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Ignite X specializes in helping technology startups grow their market visibility and brand. We bring expertise, connections and tenacity to helping brands break through the noise. Here are some of the things we've learned along the way.
Filtering by Tag: Web 2-0
Yesterday's some of the social media biggest barometers were off the charts. Why? Facebook essentially chose to pull the rug out from under its users with a highly questionable Terms of Service (TOS) change. Almost 6000 people have dugg Facebook's move on Digg and on Twitter yesterday both TOS and Facebook were top 5 trend topics all day and into the night. I think it was a bad PR move that could have been handled differently. Was there only one option for Facebook to make here? I understand, as I think all users of social networks and other social media sites, that increasingly the web is opening up so sites can share data more easily with each other. When a user chooses to share their data publicly, it no longer distinctly belongs to them. However, the mistake that Facebook made was that they originally told their users that they were free to delete their account and with that account deletion, their data went with them. Then without any warning or grace period, Facebook pulls an about face (pun intended) and reneges on its own TOS with users, basically telling all 100+ million of them, guess what? We changed our mind and your data, it isn't yours any longer, it's ours and we can do whatever we want with it, whenever we want. Period. Instead of following their lawyers' advice, perhaps Facebook ought to have followed their PR's advice and taken a different approach instead. I'm surmising here that this is how things unfolded but too often companies follow the legal advice (say no comment) instead of taking better control of the situation and having less fallout. Right now, Facebook has created a tremendous amount of bad will and that is unfortunate. It is a hard lesson that others may want to remember and avoid.
Building consumer-generated word-of-mouth is a great way for companies to enhance their overall PR efforts. We recently applauded Amazon for its smart PR move around its push for more crowdsourcing of user-generated product reviews. Amazon’s efforts paid off; the online retailer reported that the 2008 holiday season was its best ever. Nielsen Online reports more than 80% of online shoppers read consumer reviews, validating their use as an important research tool for online consumers. Whether researching online as a consumer or business user, positive customer testimonials will go a long way. Young tech startups that are looking to generate positive conversations around their own product or service need to bear in mind that it’s ultimately determined by the users’ experience. Get that right and meet the needs of your targeted audience and, then as Amazon is learning, leveraging consumer-generated reviews as part of your online marketing efforts could reap additional viral PR and growth for your product or service.
For any startup looking to gain a strong foothold in the market, customer traction is the name of the game. All too often though, many Web 2.0 startups focus instead on pushing a product or service to market that they built without involving beta customers beforehand.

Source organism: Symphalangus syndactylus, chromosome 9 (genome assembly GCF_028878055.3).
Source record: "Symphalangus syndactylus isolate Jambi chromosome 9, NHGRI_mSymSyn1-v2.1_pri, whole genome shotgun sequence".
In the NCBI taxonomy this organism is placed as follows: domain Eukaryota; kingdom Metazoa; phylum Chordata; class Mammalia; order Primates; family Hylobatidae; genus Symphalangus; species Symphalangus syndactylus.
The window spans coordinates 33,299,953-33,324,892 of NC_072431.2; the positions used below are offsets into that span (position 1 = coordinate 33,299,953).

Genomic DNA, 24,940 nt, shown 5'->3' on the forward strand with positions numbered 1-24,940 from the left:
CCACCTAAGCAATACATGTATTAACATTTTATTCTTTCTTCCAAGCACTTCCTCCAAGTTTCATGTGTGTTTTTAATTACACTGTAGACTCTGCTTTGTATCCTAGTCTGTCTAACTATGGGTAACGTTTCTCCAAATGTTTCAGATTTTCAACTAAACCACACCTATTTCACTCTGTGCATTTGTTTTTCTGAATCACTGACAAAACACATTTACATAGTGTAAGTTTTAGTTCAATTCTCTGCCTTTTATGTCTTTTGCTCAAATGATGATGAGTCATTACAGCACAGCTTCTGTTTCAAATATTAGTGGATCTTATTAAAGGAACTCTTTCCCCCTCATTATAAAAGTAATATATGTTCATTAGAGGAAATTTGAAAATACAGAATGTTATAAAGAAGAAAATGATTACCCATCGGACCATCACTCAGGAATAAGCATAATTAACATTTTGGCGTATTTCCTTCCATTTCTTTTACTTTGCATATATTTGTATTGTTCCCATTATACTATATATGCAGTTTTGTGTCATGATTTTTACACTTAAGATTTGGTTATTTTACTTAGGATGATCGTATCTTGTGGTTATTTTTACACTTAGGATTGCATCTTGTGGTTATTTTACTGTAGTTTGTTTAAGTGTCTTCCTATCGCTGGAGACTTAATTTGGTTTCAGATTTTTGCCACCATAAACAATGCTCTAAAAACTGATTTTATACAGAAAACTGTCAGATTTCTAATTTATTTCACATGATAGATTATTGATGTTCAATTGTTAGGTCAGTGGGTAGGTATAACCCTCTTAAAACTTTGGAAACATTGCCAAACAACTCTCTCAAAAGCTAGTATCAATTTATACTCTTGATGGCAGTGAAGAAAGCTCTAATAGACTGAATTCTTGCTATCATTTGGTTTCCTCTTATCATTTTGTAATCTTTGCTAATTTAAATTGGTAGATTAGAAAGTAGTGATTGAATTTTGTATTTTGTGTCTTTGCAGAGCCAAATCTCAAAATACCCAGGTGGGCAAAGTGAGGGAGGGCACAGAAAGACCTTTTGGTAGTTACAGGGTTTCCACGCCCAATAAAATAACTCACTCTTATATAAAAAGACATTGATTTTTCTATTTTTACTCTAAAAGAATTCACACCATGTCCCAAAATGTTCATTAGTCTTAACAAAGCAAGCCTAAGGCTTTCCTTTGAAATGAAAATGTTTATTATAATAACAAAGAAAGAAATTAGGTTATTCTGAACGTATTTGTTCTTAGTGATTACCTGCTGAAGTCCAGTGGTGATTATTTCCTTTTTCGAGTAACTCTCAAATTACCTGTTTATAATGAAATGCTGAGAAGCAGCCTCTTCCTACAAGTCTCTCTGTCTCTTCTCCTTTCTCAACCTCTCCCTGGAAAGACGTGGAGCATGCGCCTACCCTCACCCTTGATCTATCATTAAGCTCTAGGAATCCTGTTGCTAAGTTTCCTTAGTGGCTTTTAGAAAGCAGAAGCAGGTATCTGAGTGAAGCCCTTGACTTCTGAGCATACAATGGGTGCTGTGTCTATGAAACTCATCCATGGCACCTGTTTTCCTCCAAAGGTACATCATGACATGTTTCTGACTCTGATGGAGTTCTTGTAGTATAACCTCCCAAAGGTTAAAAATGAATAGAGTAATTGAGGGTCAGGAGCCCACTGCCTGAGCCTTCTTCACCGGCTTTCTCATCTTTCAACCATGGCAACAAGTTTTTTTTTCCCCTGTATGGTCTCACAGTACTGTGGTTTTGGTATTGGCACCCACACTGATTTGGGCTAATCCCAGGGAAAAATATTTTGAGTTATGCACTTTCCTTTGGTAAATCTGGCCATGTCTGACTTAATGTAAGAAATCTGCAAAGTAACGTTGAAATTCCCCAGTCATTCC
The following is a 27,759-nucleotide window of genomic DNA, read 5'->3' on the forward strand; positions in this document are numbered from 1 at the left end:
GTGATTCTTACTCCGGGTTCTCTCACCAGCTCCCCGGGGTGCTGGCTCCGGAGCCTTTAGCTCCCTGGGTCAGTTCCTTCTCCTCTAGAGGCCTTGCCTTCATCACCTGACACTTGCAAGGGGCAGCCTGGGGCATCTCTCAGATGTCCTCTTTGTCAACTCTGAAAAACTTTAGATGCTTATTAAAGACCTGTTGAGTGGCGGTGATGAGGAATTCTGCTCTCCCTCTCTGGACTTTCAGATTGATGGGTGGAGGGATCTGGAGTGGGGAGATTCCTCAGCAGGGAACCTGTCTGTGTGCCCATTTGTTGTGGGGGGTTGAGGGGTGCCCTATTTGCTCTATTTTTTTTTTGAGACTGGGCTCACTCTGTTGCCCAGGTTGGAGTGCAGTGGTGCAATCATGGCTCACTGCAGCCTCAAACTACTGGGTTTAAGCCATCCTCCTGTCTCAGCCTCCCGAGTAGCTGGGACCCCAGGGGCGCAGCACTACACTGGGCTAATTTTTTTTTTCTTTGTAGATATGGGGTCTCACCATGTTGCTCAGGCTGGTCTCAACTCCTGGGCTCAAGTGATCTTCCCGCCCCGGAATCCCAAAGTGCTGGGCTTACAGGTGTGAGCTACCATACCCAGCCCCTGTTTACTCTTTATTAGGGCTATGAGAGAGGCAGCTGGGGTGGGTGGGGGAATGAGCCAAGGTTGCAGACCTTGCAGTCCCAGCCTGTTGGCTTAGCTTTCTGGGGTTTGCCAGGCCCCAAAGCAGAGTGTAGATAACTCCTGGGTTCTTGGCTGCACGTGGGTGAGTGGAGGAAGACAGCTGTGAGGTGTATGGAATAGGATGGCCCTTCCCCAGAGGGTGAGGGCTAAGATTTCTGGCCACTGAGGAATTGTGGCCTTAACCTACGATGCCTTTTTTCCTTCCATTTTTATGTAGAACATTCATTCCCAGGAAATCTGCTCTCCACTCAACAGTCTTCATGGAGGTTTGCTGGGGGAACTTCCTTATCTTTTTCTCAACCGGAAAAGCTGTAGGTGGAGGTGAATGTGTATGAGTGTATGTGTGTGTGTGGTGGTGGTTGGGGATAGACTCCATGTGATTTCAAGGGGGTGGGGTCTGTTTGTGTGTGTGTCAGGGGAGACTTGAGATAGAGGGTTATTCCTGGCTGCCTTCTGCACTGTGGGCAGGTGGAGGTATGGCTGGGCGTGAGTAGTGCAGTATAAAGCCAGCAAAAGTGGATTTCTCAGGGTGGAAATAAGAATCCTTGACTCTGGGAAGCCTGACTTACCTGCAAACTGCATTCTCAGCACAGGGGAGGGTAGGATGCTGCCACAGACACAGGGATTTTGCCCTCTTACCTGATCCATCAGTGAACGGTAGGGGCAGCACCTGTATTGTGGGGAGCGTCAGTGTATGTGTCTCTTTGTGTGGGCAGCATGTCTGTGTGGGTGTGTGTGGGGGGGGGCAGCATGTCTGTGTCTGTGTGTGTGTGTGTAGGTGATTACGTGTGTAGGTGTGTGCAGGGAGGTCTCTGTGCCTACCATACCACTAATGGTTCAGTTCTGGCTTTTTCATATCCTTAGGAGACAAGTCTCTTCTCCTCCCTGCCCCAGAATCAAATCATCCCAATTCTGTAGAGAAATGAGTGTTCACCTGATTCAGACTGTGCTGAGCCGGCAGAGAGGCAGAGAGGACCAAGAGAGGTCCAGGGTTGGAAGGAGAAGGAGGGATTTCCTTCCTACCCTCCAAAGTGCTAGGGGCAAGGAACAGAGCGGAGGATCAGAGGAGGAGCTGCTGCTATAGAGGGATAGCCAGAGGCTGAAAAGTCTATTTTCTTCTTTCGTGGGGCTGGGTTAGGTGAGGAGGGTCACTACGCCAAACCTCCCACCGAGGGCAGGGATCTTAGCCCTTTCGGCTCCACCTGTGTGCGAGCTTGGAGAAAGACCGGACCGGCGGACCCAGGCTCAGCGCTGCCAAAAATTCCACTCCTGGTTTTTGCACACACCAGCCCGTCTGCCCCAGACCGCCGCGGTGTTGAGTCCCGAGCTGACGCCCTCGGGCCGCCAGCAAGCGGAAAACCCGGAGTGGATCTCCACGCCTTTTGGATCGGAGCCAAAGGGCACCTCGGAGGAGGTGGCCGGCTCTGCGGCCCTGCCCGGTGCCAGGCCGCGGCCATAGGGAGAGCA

Innovative ideas need to incorporate early user feedback and testing and that shouldn’t mean just before the product or service is “baked.” Working with beta customers should start at the onset in order to really understand what customers’ needs are and reiterating the product or service to win their nod of approval. Since early stage, tech startups have such limited resources, the startups early version of their product/service should focus on solving the most critical customer pain points: the product/service has to be “a must have” and not — “a nice to have.” This can be best achieved by focusing on beta customers — early and often. Happy customers will become referenceable customers and your biggest champions. In their words, they can best articulate why the product/service solved their problems and why it was of value. Other prospective customers will self-select by identifiying with the same problem/pain points and move to seek out the solution.
Being on the PR side of things, we still see far too many Web 2.0 companies, as well as established companies, not involving their customers soon enough or often enough before they roll out some “beta” offering (or even worse launch a new product). From the PR side, the best advice we can offer is not to push out new whiz bang features early and often but instead to work closely with customers, early and often, in order to build that better mousetrap.
We worked with San Francisco-based Syncplicity recently on their funding announcement. The timing for the startup was fortuitous because they managed to get their post-seed funding just before the market conditions and environment for tech startups became much more challenging. Syncplicity and their VC firm, True Ventures, have been sharing their perspective related to the funding environment and tech start-ups. Here are a few postings that we wanted to highlight that touch up some of the notable points of Syncplicity’s funding.
VentureWire’s Scott Denne’s piece captured that Synplicity found one of the biggest challenges in closing the round was that most venture capital firms wanted to put in more money than the company was willing to take. Since Syncplicity runs largely on hosted infrastructure, like many Web 2.0 start-ups, its capital needs were out of sync with the amounts that larger venture firms look to put to work over the life of a company.
VentureBeat’s Matt Marshall just did a post related to the current VC model and startup environment that elicited insightful, provocative comments from readers as well.